Eastport Pilots Schoolwide Arts Integration
In 2018-19 in partnership with the administration of Eastport Elementary School, MAAE will provide EES’s classroom teachers with the professional development training and classroom support to make EES the state’s first schoolwide, classroom teacher-based model of arts integration. The Maine Department of Education will be treating this pilot project as a case study, which if successful will be providing data that will be disseminated on the DOE’s information platforms and presented to school administrators statewide. Stay tuned for further details.
Quoddy Tides highlights MAAE’s work in bringing Arts Integration to Eastport Elementary School
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Report from Eastport
By Anna Woolf
On October 10th, we all enjoyed a full day of integrating clay sculpture into the classroom curriculum of the Kindergarten, 1st/2nd grade and 5th/6th grades. Students in grades 5/6 at Eastport Elementary School were so excited to sculpt their islands in 3 dimensions. Prior to our clay work, the class had begun a social studies unit in which they divided into small groups, and were tasked with the challenge of creating an imaginary island. They developed details about each island’s topography, history, technology, mythology, industry and art. Classroom teacher, Lisa Mahar, has assigned students with this 2-month long study. Anna Woolf worked with students and Lisa to explore ways to integrate visual art into this curriculum.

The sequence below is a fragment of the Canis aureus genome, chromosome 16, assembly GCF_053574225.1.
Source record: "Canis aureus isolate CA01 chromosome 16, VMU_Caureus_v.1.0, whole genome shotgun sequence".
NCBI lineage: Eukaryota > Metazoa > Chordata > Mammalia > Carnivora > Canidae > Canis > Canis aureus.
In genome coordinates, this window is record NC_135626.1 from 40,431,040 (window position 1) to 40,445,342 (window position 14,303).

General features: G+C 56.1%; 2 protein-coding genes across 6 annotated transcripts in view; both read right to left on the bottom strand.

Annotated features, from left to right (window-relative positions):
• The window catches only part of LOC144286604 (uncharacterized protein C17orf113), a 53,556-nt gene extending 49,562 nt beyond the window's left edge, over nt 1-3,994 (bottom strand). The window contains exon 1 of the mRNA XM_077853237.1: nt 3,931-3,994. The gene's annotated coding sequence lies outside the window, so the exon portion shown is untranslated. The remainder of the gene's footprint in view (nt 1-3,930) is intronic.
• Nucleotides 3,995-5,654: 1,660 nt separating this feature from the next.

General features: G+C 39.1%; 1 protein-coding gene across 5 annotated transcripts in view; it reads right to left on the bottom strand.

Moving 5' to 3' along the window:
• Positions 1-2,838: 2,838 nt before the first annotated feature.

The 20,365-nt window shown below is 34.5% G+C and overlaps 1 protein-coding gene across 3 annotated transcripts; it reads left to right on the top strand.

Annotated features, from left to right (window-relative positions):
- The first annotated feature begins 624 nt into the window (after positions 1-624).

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The weaving of art-making strategies into the teaching of non-arts content areas of ELA, math, science and social studies has been shown to boost student engagement and student achievement. Low income and special needs students have been found to be helped more by arts-integrated classroom instruction in ELA and math than by traditional remedial programs. Arts integration is most effective when it is a school-wide practice, and the classroom teachers themselves are trained to integrate the arts, and can use them also to respond to unexpected opportunities and changing classroom needs, rather than relying only on pre-scheduled visits from teaching artists. For rural schools in low income and remote communities, the classroom teacher-centered model is also more practical and sustainable.